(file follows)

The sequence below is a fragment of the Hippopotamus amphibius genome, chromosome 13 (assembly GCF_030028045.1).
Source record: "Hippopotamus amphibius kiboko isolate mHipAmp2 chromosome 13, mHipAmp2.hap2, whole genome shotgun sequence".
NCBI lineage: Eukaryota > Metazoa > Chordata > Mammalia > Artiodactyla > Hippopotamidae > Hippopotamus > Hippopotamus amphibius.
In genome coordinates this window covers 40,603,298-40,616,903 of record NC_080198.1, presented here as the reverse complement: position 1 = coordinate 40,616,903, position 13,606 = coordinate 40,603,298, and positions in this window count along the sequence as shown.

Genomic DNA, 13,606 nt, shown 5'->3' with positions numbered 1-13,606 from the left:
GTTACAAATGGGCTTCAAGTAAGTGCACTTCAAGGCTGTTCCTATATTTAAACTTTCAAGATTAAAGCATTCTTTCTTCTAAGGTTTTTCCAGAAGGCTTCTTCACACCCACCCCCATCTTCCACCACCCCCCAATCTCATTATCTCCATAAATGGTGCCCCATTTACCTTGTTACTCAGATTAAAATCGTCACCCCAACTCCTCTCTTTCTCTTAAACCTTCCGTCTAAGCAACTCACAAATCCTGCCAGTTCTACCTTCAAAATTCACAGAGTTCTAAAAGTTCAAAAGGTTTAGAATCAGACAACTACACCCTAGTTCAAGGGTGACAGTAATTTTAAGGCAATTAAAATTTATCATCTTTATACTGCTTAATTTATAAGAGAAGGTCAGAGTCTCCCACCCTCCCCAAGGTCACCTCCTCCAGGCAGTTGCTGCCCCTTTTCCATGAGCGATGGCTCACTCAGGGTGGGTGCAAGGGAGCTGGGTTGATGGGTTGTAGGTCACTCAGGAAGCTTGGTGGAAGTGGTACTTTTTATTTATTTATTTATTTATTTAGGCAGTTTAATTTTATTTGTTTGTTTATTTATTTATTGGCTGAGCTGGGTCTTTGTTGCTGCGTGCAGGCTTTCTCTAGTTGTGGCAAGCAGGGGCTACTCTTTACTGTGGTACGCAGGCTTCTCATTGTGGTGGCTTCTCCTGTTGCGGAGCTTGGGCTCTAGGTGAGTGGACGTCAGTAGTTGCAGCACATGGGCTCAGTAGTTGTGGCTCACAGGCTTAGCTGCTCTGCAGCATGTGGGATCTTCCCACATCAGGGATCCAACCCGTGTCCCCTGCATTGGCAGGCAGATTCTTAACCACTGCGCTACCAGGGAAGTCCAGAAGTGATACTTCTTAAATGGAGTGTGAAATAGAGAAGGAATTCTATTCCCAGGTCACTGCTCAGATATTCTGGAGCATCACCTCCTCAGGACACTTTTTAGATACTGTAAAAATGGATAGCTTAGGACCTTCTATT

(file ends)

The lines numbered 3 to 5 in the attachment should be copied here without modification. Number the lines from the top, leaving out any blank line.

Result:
NCBI lineage: Eukaryota > Metazoa > Chordata > Mammalia > Artiodactyla > Hippopotamidae > Hippopotamus > Hippopotamus amphibius.
In genome coordinates this window covers 40,603,298-40,616,903 of record NC_080198.1, presented here as the reverse complement: position 1 = coordinate 40,616,903, position 13,606 = coordinate 40,603,298, and positions in this window count along the sequence as shown.

Genomic DNA, 13,606 nt, shown 5'->3' with positions numbered 1-13,606 from the left: